National leader Collins says is shocked by the "nasty and dirty" bullying of a teen National candidate who has apologised for sharing a photo of himself imitating Hitler.
William Wood, 18, apologised yesterday for the image, which was taken four years ago when he was aged 14.
The photo, which has been reported on by media since surfacing online, shows Wood posing like Hitler with what appears to be a painted-on small moustache.
It appears to be a photo he sent to a friend – or group of friends – which appears to have been leaked.
Collins said today that Wood, National's candidate for the Palmerston North electorate, had faced severe bullying since the incident emerged.
"He's been targeted and bullied and I will not stand for that either," she told reporters today.
Collins described the fallout as a "shocking attack on a young man".
The fact he had promptly apologised yesterday was a sign of "immense maturity".
"And I would like to say to him don't worry, we've got your back," she said.
Wood invited to Holocaust education talk
Meanwhile Wood has been invited to a Holocaust education talk.
Holocaust Centre chief executive Chris Harris said he reached out to Wood after the news came to light yesterday.
"I sent him an email yesterday afternoon when it came to my attention about the article that was in the newspaper displaying acts of white supremacy and Nazi salutes.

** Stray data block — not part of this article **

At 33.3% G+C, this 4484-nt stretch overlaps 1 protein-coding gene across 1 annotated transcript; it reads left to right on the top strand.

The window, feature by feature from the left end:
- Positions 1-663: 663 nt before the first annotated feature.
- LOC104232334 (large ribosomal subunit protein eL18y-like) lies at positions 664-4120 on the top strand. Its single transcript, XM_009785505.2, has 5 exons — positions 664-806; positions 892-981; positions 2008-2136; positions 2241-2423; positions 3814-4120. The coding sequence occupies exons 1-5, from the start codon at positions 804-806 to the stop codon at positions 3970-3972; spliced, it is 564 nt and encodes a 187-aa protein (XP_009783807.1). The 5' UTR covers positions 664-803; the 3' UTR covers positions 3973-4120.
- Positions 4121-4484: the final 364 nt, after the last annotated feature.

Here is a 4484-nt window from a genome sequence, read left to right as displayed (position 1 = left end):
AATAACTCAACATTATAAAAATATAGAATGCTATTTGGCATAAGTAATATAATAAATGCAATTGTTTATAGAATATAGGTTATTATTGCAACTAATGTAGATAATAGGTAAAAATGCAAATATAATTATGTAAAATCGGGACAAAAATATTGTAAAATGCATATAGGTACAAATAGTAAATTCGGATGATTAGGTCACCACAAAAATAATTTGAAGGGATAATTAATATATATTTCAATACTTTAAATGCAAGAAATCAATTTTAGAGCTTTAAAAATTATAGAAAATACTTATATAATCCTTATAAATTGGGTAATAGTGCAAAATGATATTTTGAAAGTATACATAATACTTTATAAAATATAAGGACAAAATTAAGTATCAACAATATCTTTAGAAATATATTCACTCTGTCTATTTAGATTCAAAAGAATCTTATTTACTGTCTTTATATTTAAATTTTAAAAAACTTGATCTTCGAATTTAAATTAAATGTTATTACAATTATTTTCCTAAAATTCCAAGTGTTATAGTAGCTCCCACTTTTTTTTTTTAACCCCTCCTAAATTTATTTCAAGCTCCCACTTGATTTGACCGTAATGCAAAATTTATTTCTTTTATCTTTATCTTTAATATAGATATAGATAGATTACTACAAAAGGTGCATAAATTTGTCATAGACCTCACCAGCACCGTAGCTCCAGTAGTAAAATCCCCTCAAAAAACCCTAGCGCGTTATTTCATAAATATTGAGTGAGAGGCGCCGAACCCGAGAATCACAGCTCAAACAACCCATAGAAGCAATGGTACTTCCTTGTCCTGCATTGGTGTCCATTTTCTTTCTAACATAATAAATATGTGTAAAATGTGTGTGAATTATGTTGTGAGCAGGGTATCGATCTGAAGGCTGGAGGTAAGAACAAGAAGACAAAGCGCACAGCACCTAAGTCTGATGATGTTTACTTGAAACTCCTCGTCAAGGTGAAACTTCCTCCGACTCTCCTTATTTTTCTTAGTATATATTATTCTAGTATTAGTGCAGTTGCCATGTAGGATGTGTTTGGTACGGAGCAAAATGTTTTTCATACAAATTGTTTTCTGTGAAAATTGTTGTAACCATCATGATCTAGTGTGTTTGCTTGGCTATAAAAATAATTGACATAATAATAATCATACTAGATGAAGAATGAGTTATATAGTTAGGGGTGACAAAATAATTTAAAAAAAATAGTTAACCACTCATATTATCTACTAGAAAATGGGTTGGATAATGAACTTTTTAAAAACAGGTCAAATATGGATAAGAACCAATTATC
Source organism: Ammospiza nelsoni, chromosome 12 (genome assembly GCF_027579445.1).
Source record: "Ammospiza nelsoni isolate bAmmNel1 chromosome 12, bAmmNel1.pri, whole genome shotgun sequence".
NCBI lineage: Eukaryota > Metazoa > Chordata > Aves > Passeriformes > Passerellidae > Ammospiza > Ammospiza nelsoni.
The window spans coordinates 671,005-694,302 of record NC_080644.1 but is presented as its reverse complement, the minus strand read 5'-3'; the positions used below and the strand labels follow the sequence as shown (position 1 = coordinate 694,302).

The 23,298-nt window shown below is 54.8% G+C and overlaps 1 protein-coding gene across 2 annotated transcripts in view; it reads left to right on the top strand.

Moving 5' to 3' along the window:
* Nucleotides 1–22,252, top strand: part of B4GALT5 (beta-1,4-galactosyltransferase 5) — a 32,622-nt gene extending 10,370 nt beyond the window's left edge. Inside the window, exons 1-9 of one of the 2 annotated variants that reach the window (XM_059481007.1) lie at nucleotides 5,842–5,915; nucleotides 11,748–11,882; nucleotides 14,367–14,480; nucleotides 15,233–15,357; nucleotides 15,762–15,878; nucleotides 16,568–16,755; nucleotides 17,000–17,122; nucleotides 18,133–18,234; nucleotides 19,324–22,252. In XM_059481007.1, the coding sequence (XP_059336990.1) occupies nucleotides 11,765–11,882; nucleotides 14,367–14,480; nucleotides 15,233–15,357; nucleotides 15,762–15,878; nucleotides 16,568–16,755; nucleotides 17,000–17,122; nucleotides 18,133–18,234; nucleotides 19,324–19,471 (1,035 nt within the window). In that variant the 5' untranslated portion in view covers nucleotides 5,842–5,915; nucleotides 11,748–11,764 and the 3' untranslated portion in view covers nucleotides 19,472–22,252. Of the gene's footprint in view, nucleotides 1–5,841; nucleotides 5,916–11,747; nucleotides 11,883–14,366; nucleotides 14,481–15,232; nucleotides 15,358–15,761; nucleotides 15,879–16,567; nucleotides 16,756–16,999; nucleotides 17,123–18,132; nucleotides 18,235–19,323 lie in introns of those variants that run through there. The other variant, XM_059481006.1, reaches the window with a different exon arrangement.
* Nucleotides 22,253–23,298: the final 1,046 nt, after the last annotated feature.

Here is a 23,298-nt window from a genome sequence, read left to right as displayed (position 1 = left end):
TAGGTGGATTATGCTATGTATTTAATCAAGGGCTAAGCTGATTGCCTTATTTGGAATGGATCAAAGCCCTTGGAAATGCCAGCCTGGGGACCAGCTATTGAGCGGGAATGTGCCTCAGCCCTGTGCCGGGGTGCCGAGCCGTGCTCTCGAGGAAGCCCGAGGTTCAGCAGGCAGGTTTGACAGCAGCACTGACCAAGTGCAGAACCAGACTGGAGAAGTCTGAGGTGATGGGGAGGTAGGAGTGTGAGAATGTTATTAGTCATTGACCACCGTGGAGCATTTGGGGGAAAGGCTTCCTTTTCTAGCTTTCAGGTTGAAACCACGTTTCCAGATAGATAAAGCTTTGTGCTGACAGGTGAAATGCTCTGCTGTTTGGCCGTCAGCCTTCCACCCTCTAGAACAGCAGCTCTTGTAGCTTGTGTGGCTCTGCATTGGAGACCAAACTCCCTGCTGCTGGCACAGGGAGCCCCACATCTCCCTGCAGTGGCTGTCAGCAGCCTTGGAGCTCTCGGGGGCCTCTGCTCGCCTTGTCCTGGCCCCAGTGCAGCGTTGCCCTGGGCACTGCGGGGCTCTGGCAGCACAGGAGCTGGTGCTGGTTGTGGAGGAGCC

"I thought it would be great for him to come and visit the Holocaust centre in Wellington just to learn more about the Holocaust and have the possibility to speak with one of our survivors."
Harris said Wood appreciated him about getting in touch, was very apologetic, and had agreed to travel to the Wellington centre.
He said it was important he takes up the opportunity and doesn't just dismiss this as being young and ignorant.
"I think it's important for anybody who comes out and shows any acts of white supremacy or imitation of the Nazis to come along and actually learn a little bit more.
"I'd say there's been some lacking in his education around the impact the Holocaust has had on world history."
Harris said Wood acknowledged that as a 14-year-old, he didn't have a deep enough understanding of the social implications of a photo like that.
"We're not there to ambush him in any way, more just to provide some valuable education about what he has done in the past and how that sticks with him right now."
The Holocaust Centre is also planning a series of school talks in Palmerston North next month, including at Wood's former high school.
Rival MPs excuse 'Hitler' case as young man's mistake
New Zealand First leader Winston Peters and Act leader David Seymour both expressed some sympathy for Wood.
"We all make mistakes when we were young – I would think it's part of the growing up process," Peters said.
But he did quip that "by the looks of it, he's still growing up".
Seymour said he wouldn't be punishing someone for something they did when they were 14 – "I would just tell them it was something that was very bad taste."
"I certainly hope that, if he is now mature enough to be a candidate he understands it's the wrong thing to do."
But he said that "going after someone for something they did when they were 14, no matter how stupid, I don't think helps New Zealand solve its problems".